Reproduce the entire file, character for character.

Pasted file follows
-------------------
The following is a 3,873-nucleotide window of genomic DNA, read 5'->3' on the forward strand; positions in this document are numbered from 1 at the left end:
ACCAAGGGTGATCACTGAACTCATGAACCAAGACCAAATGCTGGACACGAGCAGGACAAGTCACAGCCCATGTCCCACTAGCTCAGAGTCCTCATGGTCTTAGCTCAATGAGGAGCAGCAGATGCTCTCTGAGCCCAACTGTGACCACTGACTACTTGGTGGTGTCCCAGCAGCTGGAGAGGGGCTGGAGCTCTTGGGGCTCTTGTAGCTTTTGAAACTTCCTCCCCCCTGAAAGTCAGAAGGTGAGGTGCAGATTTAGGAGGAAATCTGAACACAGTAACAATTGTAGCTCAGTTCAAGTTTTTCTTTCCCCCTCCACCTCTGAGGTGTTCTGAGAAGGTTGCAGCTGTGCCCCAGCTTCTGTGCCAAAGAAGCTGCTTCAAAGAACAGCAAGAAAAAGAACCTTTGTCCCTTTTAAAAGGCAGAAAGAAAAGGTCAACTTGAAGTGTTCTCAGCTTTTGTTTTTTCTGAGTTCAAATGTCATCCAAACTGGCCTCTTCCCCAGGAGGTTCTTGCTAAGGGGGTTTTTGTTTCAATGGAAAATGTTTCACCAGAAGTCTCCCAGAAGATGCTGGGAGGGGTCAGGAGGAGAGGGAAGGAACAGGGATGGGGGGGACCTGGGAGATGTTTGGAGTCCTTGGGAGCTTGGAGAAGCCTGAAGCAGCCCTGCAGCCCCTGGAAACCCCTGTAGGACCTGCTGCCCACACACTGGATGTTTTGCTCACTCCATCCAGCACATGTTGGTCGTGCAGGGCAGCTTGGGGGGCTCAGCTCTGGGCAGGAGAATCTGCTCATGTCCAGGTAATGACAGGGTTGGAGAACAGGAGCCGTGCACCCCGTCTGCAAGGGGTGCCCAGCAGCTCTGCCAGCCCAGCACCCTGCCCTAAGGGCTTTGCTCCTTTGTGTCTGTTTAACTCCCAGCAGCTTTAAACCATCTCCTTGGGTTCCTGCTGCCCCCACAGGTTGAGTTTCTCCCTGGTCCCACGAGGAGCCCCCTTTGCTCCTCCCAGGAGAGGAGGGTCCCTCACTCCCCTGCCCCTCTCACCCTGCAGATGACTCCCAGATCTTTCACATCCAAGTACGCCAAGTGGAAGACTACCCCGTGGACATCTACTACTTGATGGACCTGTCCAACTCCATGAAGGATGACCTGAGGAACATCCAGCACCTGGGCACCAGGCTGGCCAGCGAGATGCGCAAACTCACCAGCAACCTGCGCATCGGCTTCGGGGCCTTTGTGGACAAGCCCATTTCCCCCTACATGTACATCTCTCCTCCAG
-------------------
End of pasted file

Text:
The following is a 3,873-nucleotide window of genomic DNA, read 5'->3' on the forward strand; positions in this document are numbered from 1 at the left end:
ACCAAGGGTGATCACTGAACTCATGAACCAAGACCAAATGCTGGACACGAGCAGGACAAGTCACAGCCCATGTCCCACTAGCTCAGAGTCCTCATGGTCTTAGCTCAATGAGGAGCAGCAGATGCTCTCTGAGCCCAACTGTGACCACTGACTACTTGGTGGTGTCCCAGCAGCTGGAGAGGGGCTGGAGCTCTTGGGGCTCTTGTAGCTTTTGAAACTTCCTCCCCCCTGAAAGTCAGAAGGTGAGGTGCAGATTTAGGAGGAAATCTGAACACAGTAACAATTGTAGCTCAGTTCAAGTTTTTCTTTCCCCCTCCACCTCTGAGGTGTTCTGAGAAGGTTGCAGCTGTGCCCCAGCTTCTGTGCCAAAGAAGCTGCTTCAAAGAACAGCAAGAAAAAGAACCTTTGTCCCTTTTAAAAGGCAGAAAGAAAAGGTCAACTTGAAGTGTTCTCAGCTTTTGTTTTTTCTGAGTTCAAATGTCATCCAAACTGGCCTCTTCCCCAGGAGGTTCTTGCTAAGGGGGTTTTTGTTTCAATGGAAAATGTTTCACCAGAAGTCTCCCAGAAGATGCTGGGAGGGGTCAGGAGGAGAGGGAAGGAACAGGGATGGGGGGGACCTGGGAGATGTTTGGAGTCCTTGGGAGCTTGGAGAAGCCTGAAGCAGCCCTGCAGCCCCTGGAAACCCCTGTAGGACCTGCTGCCCACACACTGGATGTTTTGCTCACTCCATCCAGCACATGTTGGTCGTGCAGGGCAGCTTGGGGGGCTCAGCTCTGGGCAGGAGAATCTGCTCATGTCCAGGTAATGACAGGGTTGGAGAACAGGAGCCGTGCACCCCGTCTGCAAGGGGTGCCCAGCAGCTCTGCCAGCCCAGCACCCTGCCCTAAGGGCTTTGCTCCTTTGTGTCTGTTTAACTCCCAGCAGCTTTAAACCATCTCCTTGGGTTCCTGCTGCCCCCACAGGTTGAGTTTCTCCCTGGTCCCACGAGGAGCCCCCTTTGCTCCTCCCAGGAGAGGAGGGTCCCTCACTCCCCTGCCCCTCTCACCCTGCAGATGACTCCCAGATCTTTCACATCCAAGTACGCCAAGTGGAAGACTACCCCGTGGACATCTACTACTTGATGGACCTGTCCAACTCCATGAAGGATGACCTGAGGAACATCCAGCACCTGGGCACCAGGCTGGCCAGCGAGATGCGCAAACTCACCAGCAACCTGCGCATCGGCTTCGGGGCCTTTGTGGACAAGCCCATTTCCCCCTACATGTACATCTCTCCTCCAG